Onigiri are the quintessential Japanese snack food. In essence, they’re little more than compressed rice, but with the addition of spices and other mix-ins they can become exciting in their endless permutations.
These are great to make with leftover rice from a meal to avoid waste, or you can do what I did and make a whole batch just for snacking.
First, you need rice. I made 2 cups of brown rice using a rice cooker. If you’re not using a rice cooker, I would suggest using this sushi rice recipe. Since this is brown rice instead of the white rice used in the recipe, soak the rice first for an hour and then cook it for an hour.
I put the rice in a wide baking dish to cool off while I applied a seasoning of salt, mirin, and rice vinegar. Then I added the seaweed on top.
I used a mixture of 4 things in this seaweed seasoning: dried arame, dulse, nori-kome furikake, and black sesame seeds.
Make sure to soak the arame until pliable, at least 15 minutes. Then just mix it all in evenly and get ready to mold the rice into tight little triangles!
Run your hands under the faucet to get them soaking wet. This will keep the rice from sticking to your hands. Scoop up a full handful of rice and compress it into a ball. Don’t give it your worst death grip, just press enough to keep it together.
Now the fun part. With the ball of rice in your left palm, cup it so that your fingers and palm make the flat sides or “faces” of the triangle while forming your right hand into a peak shape to make the top of the triangle.
Press all over in this position, then rotate and press again. Once more and you should have the signature triangle onigiri shape!
Now that you have all of your onigiri formed, you can choose to eat them as-is or toast them like I did. Lightly spray a non-stick pan with a flavorless oil such as canola and add the onigiri.
Flip them once they get to a golden brown, about five minutes on each side. Not too much longer than that or they’ll get a crust on them that’s hard as a rock.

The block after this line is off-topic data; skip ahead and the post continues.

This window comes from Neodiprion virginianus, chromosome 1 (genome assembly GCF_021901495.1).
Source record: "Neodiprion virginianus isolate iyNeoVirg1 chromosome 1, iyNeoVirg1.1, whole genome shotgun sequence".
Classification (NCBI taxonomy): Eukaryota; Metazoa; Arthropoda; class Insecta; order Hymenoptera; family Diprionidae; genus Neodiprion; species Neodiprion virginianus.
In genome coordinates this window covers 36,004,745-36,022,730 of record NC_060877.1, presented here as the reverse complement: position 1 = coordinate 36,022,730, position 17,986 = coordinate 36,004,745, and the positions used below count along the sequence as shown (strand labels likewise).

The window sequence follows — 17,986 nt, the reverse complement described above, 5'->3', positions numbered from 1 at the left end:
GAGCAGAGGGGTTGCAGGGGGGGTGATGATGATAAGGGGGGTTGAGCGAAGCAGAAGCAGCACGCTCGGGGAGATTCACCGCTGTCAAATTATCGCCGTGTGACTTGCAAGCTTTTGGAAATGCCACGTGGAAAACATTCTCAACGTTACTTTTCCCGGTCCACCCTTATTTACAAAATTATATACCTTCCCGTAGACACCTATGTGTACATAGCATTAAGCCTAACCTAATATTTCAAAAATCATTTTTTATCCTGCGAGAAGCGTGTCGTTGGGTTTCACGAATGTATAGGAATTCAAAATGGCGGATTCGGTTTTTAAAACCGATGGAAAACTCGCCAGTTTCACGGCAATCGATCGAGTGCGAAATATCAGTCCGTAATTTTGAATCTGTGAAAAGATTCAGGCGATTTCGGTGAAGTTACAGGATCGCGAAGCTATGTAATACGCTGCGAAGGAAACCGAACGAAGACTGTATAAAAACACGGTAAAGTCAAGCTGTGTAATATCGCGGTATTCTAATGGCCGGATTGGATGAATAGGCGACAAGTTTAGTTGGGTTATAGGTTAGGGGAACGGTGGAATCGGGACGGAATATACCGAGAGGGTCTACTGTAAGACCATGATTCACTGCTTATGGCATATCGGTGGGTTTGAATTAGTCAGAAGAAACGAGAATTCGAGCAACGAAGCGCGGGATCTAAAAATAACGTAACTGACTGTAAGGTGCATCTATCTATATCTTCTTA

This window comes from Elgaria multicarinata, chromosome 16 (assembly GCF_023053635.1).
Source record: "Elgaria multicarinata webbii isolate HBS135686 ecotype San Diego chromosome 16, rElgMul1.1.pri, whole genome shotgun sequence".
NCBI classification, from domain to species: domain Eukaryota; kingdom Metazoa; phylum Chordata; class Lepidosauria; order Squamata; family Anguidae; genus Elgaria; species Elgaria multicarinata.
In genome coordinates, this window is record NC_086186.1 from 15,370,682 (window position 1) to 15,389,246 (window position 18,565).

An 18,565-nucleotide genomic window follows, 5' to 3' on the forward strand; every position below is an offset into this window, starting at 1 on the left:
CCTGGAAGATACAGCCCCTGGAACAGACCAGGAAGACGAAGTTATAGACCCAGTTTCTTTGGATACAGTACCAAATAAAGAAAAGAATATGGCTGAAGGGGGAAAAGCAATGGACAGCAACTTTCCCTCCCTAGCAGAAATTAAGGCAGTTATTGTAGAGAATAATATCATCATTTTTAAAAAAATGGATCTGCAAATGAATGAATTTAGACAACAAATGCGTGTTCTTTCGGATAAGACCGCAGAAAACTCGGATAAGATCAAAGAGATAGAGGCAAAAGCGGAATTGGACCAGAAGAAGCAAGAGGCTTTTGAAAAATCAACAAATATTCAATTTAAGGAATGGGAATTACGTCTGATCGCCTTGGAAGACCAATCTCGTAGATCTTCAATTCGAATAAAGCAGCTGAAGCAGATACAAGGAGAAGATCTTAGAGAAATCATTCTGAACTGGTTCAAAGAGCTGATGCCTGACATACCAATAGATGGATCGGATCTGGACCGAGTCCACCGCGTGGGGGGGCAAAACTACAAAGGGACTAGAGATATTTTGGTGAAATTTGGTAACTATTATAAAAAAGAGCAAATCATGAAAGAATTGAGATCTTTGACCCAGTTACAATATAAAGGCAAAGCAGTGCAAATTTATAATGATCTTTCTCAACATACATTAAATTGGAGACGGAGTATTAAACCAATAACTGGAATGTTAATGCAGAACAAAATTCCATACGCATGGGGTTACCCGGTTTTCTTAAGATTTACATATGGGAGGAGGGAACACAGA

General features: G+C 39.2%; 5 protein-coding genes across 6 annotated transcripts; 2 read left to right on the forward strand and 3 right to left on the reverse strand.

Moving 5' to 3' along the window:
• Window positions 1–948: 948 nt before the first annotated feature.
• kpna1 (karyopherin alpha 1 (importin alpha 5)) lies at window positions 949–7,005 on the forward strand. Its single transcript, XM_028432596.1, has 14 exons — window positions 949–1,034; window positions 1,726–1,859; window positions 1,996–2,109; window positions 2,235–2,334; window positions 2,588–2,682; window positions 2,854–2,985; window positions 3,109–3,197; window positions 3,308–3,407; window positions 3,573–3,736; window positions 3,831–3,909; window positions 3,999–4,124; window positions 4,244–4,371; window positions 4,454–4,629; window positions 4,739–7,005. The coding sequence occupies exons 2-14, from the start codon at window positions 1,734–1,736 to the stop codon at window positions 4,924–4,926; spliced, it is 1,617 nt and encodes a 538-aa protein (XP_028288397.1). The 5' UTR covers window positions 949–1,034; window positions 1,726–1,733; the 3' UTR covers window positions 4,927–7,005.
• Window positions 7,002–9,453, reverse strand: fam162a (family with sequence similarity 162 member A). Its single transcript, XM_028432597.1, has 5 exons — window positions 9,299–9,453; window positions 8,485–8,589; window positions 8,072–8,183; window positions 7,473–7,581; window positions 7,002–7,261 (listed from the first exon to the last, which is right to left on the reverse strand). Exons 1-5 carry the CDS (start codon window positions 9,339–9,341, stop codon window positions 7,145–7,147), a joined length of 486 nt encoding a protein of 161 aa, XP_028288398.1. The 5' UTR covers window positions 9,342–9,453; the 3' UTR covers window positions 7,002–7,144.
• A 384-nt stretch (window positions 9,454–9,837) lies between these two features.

That’s all there is to it. You can store these in the refrigerator for a very long time, just keep them covered to keep them from drying out. They make great additions to school lunch boxes and are a tasty vegetarian sushi alternative.
You can put any seasonings you want in these. If seaweed is not your thing, try flaked salmon or crumbled bits of hard boiled egg. Throw in leftover used tea leaves or eat them completely plain, dipped delicately in soy sauce.
Toasted seaweed and brown rice onigiri
A healthy snack of brown rice seasoned with seaweeds.
Prep Time: 20 minutes
Cook Time: 35 minutes
Total Time: 55 minutes
- 2 cups brown rice
- 1 tsp. mirin
- 1 tsp. rice vinegar
- big pinch of salt
- 2 tbsp. black sesame seeds
- 1 tbsp. nori-kome furikake
- 1 tbsp. dried dulse flakes
- 1 handful crushed and soaked arame seaweed
- Cook brown rice in rice cooker or on stovetop.
- Mix together salt, rice vinegar, and mirin. Pour over hot rice and toss to coat.
- Add in soaked arame, dulse, furikake, and black sesame. Toss to combine.
- With soaking wet hands, pick up a handful of rice in your left hand. Form your right hand into a peak shape and press on top while pressing on the sides with your left hand. Rotate 2 times to form a triangle.
- If desired, toast the onigiri in a lightly oiled pan until lightly browned on both sides.
Delicious and healthy!